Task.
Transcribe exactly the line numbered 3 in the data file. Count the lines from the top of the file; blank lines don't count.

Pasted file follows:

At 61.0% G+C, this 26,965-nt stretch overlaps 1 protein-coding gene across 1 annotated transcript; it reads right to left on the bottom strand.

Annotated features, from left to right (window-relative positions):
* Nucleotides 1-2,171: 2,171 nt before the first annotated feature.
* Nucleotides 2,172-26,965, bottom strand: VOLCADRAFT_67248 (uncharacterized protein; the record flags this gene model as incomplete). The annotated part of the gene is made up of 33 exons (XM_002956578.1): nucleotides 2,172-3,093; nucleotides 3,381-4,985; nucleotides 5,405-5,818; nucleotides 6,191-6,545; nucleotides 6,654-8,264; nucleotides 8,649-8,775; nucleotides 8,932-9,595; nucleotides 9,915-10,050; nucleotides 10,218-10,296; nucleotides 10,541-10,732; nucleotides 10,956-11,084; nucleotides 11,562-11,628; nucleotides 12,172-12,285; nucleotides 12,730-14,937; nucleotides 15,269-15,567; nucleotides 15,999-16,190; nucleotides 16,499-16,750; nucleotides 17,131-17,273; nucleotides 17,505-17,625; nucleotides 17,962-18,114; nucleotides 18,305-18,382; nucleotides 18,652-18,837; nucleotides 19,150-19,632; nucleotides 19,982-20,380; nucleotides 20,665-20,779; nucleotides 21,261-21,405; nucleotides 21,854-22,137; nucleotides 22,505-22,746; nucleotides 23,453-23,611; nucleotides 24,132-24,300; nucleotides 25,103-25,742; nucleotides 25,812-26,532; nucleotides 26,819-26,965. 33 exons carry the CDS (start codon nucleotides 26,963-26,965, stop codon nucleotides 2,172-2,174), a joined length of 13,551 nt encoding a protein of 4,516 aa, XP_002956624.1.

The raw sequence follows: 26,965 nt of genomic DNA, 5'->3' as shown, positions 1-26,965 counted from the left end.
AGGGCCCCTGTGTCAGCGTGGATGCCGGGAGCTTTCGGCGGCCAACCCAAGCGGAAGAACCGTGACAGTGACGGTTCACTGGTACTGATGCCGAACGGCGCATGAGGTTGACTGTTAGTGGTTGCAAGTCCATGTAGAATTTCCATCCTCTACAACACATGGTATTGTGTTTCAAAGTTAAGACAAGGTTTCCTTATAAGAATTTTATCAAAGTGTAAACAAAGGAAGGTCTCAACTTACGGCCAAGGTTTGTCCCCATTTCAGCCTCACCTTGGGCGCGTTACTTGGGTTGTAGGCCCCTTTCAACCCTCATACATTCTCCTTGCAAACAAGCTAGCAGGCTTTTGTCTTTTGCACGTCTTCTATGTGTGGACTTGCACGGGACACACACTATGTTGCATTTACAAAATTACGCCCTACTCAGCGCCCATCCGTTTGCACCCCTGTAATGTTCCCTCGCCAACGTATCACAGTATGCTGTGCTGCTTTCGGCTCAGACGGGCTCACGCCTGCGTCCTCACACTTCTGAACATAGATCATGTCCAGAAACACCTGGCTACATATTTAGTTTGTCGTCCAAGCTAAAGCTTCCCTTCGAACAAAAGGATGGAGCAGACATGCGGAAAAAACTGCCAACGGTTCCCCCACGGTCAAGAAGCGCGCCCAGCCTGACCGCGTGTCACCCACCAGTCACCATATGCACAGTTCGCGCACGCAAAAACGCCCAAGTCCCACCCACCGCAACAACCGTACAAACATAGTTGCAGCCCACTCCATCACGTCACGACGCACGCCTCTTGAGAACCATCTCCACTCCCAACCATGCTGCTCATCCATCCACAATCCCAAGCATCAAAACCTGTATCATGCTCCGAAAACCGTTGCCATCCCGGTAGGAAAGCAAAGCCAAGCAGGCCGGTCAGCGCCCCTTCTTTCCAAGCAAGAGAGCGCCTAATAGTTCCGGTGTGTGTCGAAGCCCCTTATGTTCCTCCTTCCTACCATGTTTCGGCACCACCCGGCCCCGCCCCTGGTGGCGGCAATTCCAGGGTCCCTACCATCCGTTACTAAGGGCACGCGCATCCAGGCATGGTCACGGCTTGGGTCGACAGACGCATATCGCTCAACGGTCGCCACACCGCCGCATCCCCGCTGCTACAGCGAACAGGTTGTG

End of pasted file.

* Nucleotides 1-2,171: 2,171 nt before the first annotated feature.